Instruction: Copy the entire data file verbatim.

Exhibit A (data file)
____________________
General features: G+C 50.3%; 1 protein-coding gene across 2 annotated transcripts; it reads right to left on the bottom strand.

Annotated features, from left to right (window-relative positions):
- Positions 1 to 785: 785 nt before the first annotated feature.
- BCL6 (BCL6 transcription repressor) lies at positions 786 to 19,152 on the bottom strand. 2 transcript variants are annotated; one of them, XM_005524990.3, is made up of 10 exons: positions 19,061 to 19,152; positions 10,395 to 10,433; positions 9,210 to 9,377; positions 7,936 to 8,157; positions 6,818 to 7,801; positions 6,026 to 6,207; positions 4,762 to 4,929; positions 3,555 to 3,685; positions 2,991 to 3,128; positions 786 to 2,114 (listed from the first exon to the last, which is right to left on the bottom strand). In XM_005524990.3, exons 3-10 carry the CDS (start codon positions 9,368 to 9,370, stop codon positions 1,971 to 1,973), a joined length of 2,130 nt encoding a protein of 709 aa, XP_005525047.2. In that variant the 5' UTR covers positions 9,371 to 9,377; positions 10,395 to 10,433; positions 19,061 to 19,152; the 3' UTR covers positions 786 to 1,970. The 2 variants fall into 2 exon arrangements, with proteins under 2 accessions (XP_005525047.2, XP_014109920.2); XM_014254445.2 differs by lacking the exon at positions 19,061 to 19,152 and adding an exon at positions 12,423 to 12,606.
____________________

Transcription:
General features: G+C 50.3%; 1 protein-coding gene across 2 annotated transcripts; it reads right to left on the bottom strand.

Annotated features, from left to right (window-relative positions):
- Positions 1 to 785: 785 nt before the first annotated feature.
- BCL6 (BCL6 transcription repressor) lies at positions 786 to 19,152 on the bottom strand. 2 transcript variants are annotated; one of them, XM_005524990.3, is made up of 10 exons: positions 19,061 to 19,152; positions 10,395 to 10,433; positions 9,210 to 9,377; positions 7,936 to 8,157; positions 6,818 to 7,801; positions 6,026 to 6,207; positions 4,762 to 4,929; positions 3,555 to 3,685; positions 2,991 to 3,128; positions 786 to 2,114 (listed from the first exon to the last, which is right to left on the bottom strand). In XM_005524990.3, exons 3-10 carry the CDS (start codon positions 9,368 to 9,370, stop codon positions 1,971 to 1,973), a joined length of 2,130 nt encoding a protein of 709 aa, XP_005525047.2. In that variant the 5' UTR covers positions 9,371 to 9,377; positions 10,395 to 10,433; positions 19,061 to 19,152; the 3' UTR covers positions 786 to 1,970. The 2 variants fall into 2 exon arrangements, with proteins under 2 accessions (XP_005525047.2, XP_014109920.2); XM_014254445.2 differs by lacking the exon at positions 19,061 to 19,152 and adding an exon at positions 12,423 to 12,606.